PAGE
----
My Brother's Keeper

For the past couple of weeks, I’ve been sharing about the importance of the body of Christ. We’ll never fulfill the call of God on our lives alone. We can’t function separated from the body and the body doesn’t function well without all of its parts! This week, I want to continue along that same vein with the familiar story of the world’s first murder. Genesis 4:2-7 tells of Adam and Eve’s two oldest children:

“Now Abel was a keeper of sheep, and Cain a worker of the ground. In the course of time Cain brought to the LORD an offering of the fruit of the ground, and Abel also brought of the firstborn of his flock and of their fat portions. And the LORD had regard for Abel and his offering, but for Cain and his offering he had no regard. So, Cain was very angry, and his face fell. The LORD said to Cain, “Why are you angry, and why has your face fallen? If you do well, will you not be accepted? And if you do not do well, sin is crouching at the door. Its desire is contrary to you, but you must rule over it. Cain spoke to Abel his brother. And when they were in the field, Cain rose up against his brother Abel and killed him.”

In just a few verses, we see that Cain’s anger led to murder, not because he hated Abel, but because he resented God’s favor. He was given the opportunity to repent before he took Abel’s life. Even though it was before Jesus, God encouraged Cain to rule over the sin trying to destroy him. Instead, Cain’s bitterness turned destructive, and he took his brother’s life and ruined his own.

Then, just as God asked Adam and Eve where they were after they’d sinned, God asked Cain a question saying,

‘“Where is Abel your brother?”

Cain replied, “I do not know; am I my brother's keeper?”

And the LORD said, “What have you done? The voice of your brother's blood is crying to me from the ground.’ (Genesis 4:9-10)

God already knew what happened to Abel, but Cain had to give an account. 1 John 3:11-15 encourages us to learn from this tragedy:

“For this is the message that you have heard from the beginning, that we should love one another. We should not be like Cain, who was of the evil one and murdered his brother. And why did he murder him? Because his own deeds were evil and his brother's righteous. Do not be surprised, brothers, that the world hates you. We know that we have passed out of death into life because we love the brothers. Whoever does not love abides in death. Everyone who hates his brother is a murderer, and you know that no murderer has eternal life abiding in him.”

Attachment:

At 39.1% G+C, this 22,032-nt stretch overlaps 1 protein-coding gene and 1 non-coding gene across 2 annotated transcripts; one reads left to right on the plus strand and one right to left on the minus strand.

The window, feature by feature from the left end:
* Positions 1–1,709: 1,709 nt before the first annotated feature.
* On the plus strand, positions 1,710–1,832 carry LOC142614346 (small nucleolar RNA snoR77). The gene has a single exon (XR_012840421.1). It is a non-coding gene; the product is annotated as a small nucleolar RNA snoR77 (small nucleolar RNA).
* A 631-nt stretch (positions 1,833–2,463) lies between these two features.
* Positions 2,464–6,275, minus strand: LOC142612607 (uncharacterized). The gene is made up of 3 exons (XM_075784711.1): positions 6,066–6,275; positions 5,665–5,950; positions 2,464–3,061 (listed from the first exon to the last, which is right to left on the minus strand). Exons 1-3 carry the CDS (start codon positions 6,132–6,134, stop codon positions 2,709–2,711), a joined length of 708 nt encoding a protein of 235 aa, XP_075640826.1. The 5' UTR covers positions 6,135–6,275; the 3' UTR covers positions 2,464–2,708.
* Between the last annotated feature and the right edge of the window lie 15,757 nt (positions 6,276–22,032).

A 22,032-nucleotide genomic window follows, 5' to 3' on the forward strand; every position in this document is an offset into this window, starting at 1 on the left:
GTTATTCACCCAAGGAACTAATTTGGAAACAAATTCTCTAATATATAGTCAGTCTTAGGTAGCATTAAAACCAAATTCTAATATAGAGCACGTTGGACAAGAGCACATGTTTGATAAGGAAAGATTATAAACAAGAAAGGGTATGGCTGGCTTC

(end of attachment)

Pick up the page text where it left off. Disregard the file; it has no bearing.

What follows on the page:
We may not physically murder, like Cain did, but when we harbor division, anger, or resentment toward our brothers and sisters in Christ, we produce spiritual destruction. Jesus likened anger to murder (Matthew 5:21) and the Bible says that we will give an account even for the careless words that we’ve spoken (Matthew 12:36)!

When we come to Jesus, we come to “the mediator of a new covenant, and to the sprinkled blood that speaks a better word than the blood of Abel” (Hebrews 12:24).

The Father sent Jesus to reconcile us to Himself and to one another. How much more do you think the blood of Jesus cried out to the Father than the blood of Abel? The blood of Jesus is the propitiation for our sins and the reconciling power of God in the church. Every drop of blood that spilled from His temple where thorns pressed cried out. Every drop of blood that poured from His back, torn open by the cat of nine tails, cried out. Every drop of blood that flowed from His hands and feet as they were nailed to a cross, cried out. His blood cried out in love, “Father, forgive them, for they know not what they do.” (Luke 23:34).

The cry of His blood allows us to love our brothers like Cain did not. We see this emphasized over and over again in the Scripture and I want to share a few things about that love within the body of Christ:

  • Love is sacrificial.

1 John 3:16-18 says, “By this we know love, that he laid down his life for us, and we ought to lay down our lives for the brothers.”